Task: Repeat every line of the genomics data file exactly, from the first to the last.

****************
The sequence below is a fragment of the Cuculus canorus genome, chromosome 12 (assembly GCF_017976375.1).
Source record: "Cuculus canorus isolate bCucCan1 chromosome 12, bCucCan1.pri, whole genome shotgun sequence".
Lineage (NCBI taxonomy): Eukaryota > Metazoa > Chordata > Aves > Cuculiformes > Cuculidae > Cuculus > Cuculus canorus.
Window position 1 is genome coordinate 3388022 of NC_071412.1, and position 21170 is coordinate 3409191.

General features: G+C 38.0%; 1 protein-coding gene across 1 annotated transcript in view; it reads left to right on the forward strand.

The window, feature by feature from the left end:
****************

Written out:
The sequence below is a fragment of the Cuculus canorus genome, chromosome 12 (assembly GCF_017976375.1).
Source record: "Cuculus canorus isolate bCucCan1 chromosome 12, bCucCan1.pri, whole genome shotgun sequence".
Lineage (NCBI taxonomy): Eukaryota > Metazoa > Chordata > Aves > Cuculiformes > Cuculidae > Cuculus > Cuculus canorus.
Window position 1 is genome coordinate 3388022 of NC_071412.1, and position 21170 is coordinate 3409191.

General features: G+C 38.0%; 1 protein-coding gene across 1 annotated transcript in view; it reads left to right on the forward strand.

The window, feature by feature from the left end: